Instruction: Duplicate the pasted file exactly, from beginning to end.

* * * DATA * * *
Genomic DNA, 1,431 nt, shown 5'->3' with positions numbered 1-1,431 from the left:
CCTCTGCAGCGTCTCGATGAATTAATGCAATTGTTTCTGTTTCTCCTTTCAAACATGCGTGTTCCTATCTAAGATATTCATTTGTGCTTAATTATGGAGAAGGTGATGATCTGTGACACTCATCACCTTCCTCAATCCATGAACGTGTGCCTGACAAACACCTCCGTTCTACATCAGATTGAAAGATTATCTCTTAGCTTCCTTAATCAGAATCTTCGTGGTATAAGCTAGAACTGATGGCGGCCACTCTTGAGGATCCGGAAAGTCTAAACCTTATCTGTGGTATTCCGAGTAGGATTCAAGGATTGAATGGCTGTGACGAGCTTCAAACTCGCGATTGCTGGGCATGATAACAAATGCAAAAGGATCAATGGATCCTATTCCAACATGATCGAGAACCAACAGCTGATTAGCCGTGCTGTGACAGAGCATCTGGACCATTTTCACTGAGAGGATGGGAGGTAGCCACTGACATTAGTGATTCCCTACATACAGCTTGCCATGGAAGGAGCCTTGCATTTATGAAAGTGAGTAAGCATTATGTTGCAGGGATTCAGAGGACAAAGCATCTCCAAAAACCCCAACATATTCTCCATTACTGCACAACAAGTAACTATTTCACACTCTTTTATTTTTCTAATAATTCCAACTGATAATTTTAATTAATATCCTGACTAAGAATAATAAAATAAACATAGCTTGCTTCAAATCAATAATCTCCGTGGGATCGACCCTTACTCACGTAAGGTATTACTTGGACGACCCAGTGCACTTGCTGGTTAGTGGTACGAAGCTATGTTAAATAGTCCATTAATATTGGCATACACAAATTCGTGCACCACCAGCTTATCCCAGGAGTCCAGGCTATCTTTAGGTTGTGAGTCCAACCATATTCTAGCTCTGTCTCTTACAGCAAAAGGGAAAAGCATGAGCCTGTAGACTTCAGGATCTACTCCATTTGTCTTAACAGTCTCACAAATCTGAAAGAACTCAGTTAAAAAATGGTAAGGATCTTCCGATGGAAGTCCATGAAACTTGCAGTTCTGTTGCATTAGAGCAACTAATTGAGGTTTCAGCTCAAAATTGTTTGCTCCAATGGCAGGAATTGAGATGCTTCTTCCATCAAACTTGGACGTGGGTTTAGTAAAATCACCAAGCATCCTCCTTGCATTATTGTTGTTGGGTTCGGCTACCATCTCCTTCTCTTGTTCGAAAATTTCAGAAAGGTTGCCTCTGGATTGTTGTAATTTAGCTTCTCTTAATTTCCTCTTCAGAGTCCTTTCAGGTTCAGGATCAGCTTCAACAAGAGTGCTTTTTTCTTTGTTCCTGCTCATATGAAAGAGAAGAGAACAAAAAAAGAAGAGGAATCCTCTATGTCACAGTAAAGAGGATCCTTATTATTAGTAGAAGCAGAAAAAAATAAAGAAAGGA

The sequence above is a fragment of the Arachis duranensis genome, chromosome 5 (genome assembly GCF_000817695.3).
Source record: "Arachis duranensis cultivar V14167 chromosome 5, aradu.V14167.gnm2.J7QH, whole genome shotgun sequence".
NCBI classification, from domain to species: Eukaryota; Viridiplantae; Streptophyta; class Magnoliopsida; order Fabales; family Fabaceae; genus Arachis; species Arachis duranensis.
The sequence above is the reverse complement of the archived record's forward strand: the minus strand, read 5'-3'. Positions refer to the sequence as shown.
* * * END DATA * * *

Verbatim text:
Genomic DNA, 1,431 nt, shown 5'->3' with positions numbered 1-1,431 from the left:
CCTCTGCAGCGTCTCGATGAATTAATGCAATTGTTTCTGTTTCTCCTTTCAAACATGCGTGTTCCTATCTAAGATATTCATTTGTGCTTAATTATGGAGAAGGTGATGATCTGTGACACTCATCACCTTCCTCAATCCATGAACGTGTGCCTGACAAACACCTCCGTTCTACATCAGATTGAAAGATTATCTCTTAGCTTCCTTAATCAGAATCTTCGTGGTATAAGCTAGAACTGATGGCGGCCACTCTTGAGGATCCGGAAAGTCTAAACCTTATCTGTGGTATTCCGAGTAGGATTCAAGGATTGAATGGCTGTGACGAGCTTCAAACTCGCGATTGCTGGGCATGATAACAAATGCAAAAGGATCAATGGATCCTATTCCAACATGATCGAGAACCAACAGCTGATTAGCCGTGCTGTGACAGAGCATCTGGACCATTTTCACTGAGAGGATGGGAGGTAGCCACTGACATTAGTGATTCCCTACATACAGCTTGCCATGGAAGGAGCCTTGCATTTATGAAAGTGAGTAAGCATTATGTTGCAGGGATTCAGAGGACAAAGCATCTCCAAAAACCCCAACATATTCTCCATTACTGCACAACAAGTAACTATTTCACACTCTTTTATTTTTCTAATAATTCCAACTGATAATTTTAATTAATATCCTGACTAAGAATAATAAAATAAACATAGCTTGCTTCAAATCAATAATCTCCGTGGGATCGACCCTTACTCACGTAAGGTATTACTTGGACGACCCAGTGCACTTGCTGGTTAGTGGTACGAAGCTATGTTAAATAGTCCATTAATATTGGCATACACAAATTCGTGCACCACCAGCTTATCCCAGGAGTCCAGGCTATCTTTAGGTTGTGAGTCCAACCATATTCTAGCTCTGTCTCTTACAGCAAAAGGGAAAAGCATGAGCCTGTAGACTTCAGGATCTACTCCATTTGTCTTAACAGTCTCACAAATCTGAAAGAACTCAGTTAAAAAATGGTAAGGATCTTCCGATGGAAGTCCATGAAACTTGCAGTTCTGTTGCATTAGAGCAACTAATTGAGGTTTCAGCTCAAAATTGTTTGCTCCAATGGCAGGAATTGAGATGCTTCTTCCATCAAACTTGGACGTGGGTTTAGTAAAATCACCAAGCATCCTCCTTGCATTATTGTTGTTGGGTTCGGCTACCATCTCCTTCTCTTGTTCGAAAATTTCAGAAAGGTTGCCTCTGGATTGTTGTAATTTAGCTTCTCTTAATTTCCTCTTCAGAGTCCTTTCAGGTTCAGGATCAGCTTCAACAAGAGTGCTTTTTTCTTTGTTCCTGCTCATATGAAAGAGAAGAGAACAAAAAAAGAAGAGGAATCCTCTATGTCACAGTAAAGAGGATCCTTATTATTAGTAGAAGCAGAAAAAAATAAAGAAAGGA

The sequence above is a fragment of the Arachis duranensis genome, chromosome 5 (genome assembly GCF_000817695.3).
Source record: "Arachis duranensis cultivar V14167 chromosome 5, aradu.V14167.gnm2.J7QH, whole genome shotgun sequence".
NCBI classification, from domain to species: Eukaryota; Viridiplantae; Streptophyta; class Magnoliopsida; order Fabales; family Fabaceae; genus Arachis; species Arachis duranensis.
The sequence above is the reverse complement of the archived record's forward strand: the minus strand, read 5'-3'. Positions refer to the sequence as shown.